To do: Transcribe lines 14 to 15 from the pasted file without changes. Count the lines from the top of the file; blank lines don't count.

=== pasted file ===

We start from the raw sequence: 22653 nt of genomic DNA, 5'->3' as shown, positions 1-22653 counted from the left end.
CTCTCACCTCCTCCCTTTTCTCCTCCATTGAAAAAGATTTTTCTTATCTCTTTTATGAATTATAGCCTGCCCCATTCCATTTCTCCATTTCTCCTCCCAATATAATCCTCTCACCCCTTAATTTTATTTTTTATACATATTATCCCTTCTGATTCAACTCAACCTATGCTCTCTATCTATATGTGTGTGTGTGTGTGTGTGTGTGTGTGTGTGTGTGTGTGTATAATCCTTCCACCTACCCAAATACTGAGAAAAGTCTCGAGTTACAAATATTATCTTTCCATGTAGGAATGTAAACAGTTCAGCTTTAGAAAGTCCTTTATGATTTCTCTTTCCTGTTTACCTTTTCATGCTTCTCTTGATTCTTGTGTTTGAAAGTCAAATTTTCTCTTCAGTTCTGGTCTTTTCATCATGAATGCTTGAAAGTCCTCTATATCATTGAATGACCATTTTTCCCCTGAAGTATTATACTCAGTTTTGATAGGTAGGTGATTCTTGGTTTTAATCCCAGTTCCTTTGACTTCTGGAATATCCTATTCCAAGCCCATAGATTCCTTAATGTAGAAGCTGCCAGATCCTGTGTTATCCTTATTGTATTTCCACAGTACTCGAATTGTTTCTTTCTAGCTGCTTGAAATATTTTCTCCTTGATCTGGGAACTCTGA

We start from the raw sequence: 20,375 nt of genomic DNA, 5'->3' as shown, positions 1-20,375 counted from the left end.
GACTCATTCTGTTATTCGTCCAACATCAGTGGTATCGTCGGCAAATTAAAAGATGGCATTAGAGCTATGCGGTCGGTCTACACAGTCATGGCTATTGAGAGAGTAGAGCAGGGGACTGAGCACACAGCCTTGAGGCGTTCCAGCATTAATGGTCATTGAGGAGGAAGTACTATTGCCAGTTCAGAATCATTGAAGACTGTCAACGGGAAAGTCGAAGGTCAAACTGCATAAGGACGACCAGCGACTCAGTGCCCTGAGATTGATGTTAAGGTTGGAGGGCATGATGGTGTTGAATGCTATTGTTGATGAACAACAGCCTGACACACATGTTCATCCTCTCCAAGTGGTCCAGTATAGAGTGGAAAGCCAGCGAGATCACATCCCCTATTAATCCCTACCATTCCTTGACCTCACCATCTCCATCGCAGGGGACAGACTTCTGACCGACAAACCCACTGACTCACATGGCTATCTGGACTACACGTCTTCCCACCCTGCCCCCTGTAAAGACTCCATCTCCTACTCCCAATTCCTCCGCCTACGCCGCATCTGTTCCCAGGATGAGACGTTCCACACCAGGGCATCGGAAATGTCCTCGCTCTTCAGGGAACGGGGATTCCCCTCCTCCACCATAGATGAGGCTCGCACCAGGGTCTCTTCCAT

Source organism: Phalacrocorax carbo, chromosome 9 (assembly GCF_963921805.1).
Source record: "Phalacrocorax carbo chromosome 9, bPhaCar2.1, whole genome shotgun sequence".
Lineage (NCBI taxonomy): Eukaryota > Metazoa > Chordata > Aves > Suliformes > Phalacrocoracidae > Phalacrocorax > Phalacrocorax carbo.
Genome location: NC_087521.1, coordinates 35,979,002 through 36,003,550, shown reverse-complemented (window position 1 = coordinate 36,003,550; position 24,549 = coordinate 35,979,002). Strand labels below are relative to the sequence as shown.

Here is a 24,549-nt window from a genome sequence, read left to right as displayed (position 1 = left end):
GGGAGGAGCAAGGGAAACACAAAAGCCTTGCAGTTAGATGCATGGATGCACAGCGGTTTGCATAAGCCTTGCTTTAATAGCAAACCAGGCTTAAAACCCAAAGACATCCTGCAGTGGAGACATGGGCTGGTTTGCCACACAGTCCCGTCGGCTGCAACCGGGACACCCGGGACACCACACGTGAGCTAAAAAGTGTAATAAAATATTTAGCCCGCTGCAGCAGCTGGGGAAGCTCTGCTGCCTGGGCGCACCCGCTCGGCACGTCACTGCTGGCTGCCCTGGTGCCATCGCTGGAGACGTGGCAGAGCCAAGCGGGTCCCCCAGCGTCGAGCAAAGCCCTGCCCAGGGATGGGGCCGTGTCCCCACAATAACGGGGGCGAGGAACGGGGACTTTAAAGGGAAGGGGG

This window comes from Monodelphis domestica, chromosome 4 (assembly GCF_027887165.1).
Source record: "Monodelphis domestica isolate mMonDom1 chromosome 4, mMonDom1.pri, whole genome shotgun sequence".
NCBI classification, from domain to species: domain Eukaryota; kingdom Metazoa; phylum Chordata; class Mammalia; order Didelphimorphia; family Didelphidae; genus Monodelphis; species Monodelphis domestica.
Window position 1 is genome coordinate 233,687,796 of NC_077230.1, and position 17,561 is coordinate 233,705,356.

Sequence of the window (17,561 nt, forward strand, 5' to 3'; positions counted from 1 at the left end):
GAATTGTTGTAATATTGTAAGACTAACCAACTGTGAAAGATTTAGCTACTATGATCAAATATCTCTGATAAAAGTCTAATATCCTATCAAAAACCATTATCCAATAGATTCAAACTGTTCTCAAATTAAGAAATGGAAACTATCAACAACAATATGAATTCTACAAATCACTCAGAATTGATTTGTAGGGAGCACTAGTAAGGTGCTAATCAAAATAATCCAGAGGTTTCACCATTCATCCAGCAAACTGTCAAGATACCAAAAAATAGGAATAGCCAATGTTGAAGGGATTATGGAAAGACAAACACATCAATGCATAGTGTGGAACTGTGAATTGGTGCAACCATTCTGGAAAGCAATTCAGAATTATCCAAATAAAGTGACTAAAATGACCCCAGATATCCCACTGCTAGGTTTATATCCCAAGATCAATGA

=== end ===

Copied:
Window position 1 is genome coordinate 233,687,796 of NC_077230.1, and position 17,561 is coordinate 233,705,356.

Sequence of the window (17,561 nt, forward strand, 5' to 3'; positions counted from 1 at the left end):